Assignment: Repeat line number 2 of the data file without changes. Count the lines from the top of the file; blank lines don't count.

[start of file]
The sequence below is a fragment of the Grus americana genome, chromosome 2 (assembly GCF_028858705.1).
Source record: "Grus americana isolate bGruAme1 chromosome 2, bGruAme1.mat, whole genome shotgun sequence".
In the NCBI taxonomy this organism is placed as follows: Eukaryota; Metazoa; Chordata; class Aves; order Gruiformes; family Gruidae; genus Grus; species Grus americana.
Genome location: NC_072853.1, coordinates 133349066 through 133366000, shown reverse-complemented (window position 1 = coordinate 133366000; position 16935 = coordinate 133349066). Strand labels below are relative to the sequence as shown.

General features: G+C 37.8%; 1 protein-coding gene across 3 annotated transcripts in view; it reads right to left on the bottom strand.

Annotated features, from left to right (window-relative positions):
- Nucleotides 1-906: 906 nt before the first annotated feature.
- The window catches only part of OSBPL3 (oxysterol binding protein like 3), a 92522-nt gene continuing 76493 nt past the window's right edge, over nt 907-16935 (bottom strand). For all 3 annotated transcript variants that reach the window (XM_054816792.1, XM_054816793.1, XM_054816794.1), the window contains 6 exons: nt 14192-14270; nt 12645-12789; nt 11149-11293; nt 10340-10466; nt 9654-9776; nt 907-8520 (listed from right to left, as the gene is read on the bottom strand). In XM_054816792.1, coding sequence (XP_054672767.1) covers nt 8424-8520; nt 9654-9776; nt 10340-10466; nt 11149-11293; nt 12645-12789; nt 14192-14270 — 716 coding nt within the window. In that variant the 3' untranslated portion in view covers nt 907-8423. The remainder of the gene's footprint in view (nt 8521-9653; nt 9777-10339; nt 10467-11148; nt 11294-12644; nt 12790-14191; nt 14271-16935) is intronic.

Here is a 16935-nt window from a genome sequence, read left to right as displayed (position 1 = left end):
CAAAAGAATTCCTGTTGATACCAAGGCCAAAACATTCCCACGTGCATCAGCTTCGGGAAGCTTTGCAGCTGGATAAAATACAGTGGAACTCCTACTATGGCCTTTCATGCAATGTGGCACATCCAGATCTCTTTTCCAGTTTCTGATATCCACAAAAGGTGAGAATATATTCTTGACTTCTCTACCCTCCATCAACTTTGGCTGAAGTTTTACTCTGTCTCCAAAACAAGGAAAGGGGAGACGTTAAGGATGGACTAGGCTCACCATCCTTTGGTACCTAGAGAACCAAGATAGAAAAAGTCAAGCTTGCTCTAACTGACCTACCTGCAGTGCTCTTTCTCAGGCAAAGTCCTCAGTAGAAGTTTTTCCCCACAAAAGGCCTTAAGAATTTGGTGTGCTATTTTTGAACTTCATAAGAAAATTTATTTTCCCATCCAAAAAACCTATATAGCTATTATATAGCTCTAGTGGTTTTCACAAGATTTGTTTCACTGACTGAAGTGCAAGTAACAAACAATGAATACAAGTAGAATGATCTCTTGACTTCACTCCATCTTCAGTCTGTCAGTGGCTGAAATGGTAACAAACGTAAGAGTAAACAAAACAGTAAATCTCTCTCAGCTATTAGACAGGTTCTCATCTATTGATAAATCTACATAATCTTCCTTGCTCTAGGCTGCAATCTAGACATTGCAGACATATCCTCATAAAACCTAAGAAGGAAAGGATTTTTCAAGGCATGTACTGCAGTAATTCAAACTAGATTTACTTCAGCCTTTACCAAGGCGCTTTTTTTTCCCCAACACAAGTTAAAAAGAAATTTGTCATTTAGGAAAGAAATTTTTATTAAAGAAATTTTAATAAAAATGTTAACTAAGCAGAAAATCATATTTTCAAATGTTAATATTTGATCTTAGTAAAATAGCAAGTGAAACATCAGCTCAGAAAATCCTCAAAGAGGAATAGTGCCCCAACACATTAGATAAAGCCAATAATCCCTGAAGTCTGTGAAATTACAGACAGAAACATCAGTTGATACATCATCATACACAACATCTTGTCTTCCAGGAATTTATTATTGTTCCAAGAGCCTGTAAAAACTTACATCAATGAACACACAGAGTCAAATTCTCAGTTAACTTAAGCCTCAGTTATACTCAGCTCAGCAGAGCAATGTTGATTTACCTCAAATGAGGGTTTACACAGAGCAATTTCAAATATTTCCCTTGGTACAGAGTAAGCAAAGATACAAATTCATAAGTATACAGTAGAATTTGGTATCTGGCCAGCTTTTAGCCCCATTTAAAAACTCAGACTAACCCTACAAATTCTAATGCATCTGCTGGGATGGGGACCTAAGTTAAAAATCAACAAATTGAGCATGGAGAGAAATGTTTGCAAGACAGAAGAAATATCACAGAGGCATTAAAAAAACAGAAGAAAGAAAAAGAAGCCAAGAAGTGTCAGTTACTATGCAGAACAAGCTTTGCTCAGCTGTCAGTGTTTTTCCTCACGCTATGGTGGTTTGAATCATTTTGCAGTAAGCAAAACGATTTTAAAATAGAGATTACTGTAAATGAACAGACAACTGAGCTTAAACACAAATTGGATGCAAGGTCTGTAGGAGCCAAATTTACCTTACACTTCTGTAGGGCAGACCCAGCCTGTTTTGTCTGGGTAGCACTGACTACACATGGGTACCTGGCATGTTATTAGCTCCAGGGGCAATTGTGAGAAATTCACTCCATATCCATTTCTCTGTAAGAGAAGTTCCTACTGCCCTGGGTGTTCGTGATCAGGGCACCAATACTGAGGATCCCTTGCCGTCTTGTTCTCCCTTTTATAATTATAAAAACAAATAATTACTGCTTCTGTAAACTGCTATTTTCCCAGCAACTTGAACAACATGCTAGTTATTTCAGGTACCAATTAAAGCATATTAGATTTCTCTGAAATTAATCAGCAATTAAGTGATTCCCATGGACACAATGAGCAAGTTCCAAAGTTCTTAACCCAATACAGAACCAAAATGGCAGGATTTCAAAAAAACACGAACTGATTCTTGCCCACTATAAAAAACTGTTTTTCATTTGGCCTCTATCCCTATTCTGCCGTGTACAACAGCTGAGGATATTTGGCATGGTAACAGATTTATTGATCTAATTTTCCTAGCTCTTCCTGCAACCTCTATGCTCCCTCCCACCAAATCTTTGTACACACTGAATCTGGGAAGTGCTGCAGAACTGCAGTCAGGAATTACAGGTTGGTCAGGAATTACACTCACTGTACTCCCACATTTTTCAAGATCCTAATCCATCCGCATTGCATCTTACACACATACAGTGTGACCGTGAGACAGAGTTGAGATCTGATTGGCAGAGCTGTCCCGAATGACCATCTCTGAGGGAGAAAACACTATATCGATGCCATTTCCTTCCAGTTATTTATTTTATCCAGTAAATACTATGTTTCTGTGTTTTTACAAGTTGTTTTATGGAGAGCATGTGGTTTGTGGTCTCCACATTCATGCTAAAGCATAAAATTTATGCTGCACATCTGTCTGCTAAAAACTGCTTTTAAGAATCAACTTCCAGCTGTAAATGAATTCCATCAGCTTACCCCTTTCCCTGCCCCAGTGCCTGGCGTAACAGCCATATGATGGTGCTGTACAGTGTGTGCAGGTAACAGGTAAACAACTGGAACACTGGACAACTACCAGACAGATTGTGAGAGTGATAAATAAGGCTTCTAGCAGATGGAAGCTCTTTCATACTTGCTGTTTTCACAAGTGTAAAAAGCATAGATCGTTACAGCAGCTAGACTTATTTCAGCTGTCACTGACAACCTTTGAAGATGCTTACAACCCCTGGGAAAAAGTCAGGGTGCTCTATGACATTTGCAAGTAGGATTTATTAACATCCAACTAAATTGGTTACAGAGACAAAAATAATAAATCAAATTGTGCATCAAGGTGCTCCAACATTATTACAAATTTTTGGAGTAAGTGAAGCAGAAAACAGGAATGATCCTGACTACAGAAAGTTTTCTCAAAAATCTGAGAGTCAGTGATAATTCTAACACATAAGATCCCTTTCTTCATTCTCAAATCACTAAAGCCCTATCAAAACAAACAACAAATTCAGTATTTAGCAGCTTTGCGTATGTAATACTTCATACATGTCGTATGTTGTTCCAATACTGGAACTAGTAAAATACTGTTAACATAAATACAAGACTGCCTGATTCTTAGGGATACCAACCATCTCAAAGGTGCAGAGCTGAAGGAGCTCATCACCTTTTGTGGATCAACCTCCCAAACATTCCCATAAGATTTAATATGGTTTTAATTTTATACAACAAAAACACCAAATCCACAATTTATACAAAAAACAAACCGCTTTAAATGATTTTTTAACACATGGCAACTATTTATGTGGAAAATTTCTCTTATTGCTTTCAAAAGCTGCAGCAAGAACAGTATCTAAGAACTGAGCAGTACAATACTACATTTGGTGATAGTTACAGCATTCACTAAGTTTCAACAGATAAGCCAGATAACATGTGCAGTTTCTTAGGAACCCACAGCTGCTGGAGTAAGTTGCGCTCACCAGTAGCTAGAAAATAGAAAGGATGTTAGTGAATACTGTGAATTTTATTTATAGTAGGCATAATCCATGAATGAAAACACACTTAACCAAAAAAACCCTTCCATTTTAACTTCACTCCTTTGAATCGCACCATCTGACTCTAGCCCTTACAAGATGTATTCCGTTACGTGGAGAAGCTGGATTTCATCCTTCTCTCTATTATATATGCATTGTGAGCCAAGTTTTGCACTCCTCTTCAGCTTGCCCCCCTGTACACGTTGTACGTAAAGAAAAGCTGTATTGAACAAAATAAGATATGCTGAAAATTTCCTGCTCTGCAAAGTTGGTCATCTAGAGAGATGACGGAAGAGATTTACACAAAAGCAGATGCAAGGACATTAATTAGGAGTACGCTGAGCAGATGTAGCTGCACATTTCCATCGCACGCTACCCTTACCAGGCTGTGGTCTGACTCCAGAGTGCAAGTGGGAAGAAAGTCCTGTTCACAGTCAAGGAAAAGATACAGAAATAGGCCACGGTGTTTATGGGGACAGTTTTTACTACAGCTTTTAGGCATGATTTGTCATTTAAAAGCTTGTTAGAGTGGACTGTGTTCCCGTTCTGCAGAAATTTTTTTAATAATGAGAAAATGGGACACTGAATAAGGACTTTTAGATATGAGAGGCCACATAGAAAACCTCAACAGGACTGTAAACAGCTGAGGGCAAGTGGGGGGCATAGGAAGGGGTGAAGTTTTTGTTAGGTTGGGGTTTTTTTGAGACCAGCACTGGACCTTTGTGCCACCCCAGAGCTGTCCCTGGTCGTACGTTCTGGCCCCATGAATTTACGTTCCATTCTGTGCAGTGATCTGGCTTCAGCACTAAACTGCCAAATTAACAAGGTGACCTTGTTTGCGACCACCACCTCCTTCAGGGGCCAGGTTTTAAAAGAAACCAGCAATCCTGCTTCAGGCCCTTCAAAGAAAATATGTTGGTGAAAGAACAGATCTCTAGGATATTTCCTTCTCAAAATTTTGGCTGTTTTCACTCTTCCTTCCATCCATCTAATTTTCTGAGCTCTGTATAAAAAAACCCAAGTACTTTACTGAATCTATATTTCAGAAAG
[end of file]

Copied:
Source record: "Grus americana isolate bGruAme1 chromosome 2, bGruAme1.mat, whole genome shotgun sequence".